With advances in EV technology, large commercial vehicles – starting (but not ending) with electric buses – are increasingly ripe for electrification.  This raises important questions: What is the best way to charge a fleet of electric buses?  What grid impacts do we need to anticipate?  And – though rarely asked – are there realistic opportunities to leverage electric buses as valuable distributed energy resources?

BC Hydro retained Dunsky to assess whether and under what conditions e-buses – fundamentally mobile battery storage units – could be used to provide power back to the grid when (and where) it’s needed most.  We reviewed approaches and standards for eBus charging, conducted an assessment of technical opportunities and challenges for V2G, and segmented the eBus market into various use cases.

Our research suggests that while transit buses are typically too busy to provide reliable grid support, other segments – namely school buses and sight-seeing buses – see a sufficient amount of downtime throughout the year to be partially devoted to V2G. In fact, V2G could provide an opportunity for these buses to generate revenue during periods when they would otherwise be parked and underutilized, in turn improving the business case for fleet electrification, while providing BC Hydro with a valuable reliability resource.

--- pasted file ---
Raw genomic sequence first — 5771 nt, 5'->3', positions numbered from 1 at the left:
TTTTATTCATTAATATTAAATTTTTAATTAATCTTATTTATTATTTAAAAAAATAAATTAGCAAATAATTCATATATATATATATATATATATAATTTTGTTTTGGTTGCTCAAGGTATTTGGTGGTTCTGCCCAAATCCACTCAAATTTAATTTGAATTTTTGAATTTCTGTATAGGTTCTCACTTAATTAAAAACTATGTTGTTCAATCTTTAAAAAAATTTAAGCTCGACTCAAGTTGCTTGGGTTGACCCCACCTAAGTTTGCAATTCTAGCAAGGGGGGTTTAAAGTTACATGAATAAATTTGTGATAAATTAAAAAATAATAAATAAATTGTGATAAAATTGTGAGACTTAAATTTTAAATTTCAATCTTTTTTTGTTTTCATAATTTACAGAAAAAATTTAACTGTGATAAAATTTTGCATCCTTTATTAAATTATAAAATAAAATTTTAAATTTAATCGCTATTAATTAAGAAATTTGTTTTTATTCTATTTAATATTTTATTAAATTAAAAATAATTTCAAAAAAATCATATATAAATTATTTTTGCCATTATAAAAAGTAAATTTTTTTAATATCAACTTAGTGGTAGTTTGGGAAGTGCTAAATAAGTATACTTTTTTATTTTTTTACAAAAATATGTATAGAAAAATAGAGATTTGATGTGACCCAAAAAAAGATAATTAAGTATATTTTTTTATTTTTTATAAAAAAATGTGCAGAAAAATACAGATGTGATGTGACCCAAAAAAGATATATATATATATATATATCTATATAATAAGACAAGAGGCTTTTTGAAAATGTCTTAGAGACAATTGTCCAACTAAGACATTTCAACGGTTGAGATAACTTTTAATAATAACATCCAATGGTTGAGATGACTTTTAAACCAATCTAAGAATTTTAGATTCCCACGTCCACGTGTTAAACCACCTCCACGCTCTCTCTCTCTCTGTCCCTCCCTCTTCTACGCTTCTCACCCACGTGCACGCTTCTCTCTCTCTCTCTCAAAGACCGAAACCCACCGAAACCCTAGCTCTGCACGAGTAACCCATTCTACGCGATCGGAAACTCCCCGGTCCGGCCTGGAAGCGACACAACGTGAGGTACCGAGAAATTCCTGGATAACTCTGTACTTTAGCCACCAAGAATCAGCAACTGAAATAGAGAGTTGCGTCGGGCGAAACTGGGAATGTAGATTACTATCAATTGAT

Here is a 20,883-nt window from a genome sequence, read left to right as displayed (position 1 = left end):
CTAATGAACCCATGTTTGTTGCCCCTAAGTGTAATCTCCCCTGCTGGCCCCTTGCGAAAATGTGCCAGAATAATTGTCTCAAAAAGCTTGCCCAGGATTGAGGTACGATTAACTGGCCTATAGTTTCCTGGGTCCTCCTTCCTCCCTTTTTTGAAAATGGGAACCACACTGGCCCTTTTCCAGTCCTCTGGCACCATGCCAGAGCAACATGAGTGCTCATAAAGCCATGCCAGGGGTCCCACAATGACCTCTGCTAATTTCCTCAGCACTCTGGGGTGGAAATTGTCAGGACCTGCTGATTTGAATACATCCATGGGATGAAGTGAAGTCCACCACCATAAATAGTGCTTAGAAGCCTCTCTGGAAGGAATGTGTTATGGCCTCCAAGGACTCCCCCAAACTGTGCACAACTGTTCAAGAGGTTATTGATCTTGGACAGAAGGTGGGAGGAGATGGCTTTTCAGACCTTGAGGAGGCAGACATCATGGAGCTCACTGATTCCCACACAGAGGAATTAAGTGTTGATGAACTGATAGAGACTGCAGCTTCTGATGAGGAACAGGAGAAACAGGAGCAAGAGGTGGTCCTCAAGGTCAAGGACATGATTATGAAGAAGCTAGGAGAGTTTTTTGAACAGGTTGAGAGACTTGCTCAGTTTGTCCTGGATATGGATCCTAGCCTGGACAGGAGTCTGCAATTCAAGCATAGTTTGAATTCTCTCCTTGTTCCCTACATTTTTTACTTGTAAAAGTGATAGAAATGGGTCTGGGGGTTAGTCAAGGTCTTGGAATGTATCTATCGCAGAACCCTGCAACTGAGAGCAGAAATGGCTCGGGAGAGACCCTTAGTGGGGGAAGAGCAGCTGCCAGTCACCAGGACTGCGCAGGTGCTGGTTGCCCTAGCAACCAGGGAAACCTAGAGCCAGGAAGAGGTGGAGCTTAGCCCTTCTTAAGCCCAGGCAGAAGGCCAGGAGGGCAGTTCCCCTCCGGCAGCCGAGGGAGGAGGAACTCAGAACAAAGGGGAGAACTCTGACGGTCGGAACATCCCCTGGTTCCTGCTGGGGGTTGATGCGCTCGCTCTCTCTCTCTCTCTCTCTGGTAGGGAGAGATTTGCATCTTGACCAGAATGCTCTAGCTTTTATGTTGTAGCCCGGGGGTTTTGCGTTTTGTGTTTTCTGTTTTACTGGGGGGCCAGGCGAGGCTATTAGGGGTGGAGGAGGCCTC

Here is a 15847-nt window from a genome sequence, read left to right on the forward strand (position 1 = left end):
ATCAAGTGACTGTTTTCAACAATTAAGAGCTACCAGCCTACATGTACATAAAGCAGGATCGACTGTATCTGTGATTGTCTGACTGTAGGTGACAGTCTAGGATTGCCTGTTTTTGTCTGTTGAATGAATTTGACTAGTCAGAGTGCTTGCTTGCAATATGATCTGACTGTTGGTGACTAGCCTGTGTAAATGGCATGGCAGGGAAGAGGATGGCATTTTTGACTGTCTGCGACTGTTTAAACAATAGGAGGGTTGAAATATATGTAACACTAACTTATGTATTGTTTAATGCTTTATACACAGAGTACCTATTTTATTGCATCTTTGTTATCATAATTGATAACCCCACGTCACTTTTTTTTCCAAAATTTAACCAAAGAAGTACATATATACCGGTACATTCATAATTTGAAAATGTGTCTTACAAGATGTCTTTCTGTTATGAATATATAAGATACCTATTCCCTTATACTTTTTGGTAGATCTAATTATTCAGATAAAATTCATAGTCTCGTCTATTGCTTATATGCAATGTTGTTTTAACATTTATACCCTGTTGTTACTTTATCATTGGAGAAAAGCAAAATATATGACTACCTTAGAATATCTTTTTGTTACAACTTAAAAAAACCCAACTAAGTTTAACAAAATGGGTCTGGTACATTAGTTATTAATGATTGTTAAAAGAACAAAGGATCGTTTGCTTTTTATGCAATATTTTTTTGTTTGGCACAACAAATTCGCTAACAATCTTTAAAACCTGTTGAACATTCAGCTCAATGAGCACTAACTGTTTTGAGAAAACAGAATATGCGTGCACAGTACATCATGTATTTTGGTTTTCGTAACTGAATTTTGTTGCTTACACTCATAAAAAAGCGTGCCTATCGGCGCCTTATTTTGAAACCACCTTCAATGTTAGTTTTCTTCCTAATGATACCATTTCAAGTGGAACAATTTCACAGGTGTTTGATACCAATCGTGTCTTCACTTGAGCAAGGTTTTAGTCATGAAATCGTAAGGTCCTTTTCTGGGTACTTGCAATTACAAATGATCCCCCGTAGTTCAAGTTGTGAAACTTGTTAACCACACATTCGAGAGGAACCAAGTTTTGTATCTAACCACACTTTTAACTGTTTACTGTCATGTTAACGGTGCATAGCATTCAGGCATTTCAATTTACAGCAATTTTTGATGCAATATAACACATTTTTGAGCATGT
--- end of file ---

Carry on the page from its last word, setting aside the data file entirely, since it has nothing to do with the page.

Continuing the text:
At Dunsky, we are thrilled to see growing interest in commercial fleet electrification, and are particularly pleased to be supporting our clients in multiple projects assessing the potential for medium- and heavy-duty EVs, including transit buses, school buses, refuse trucks, and short- and long-haul freight delivery.  Accordingly, we have expanded our EV Adoption model (EVA), designed to inform policy and program development by forecasting EV adoption opportunities under a range of scenarios, to encompass a broad array of commercial vehicles.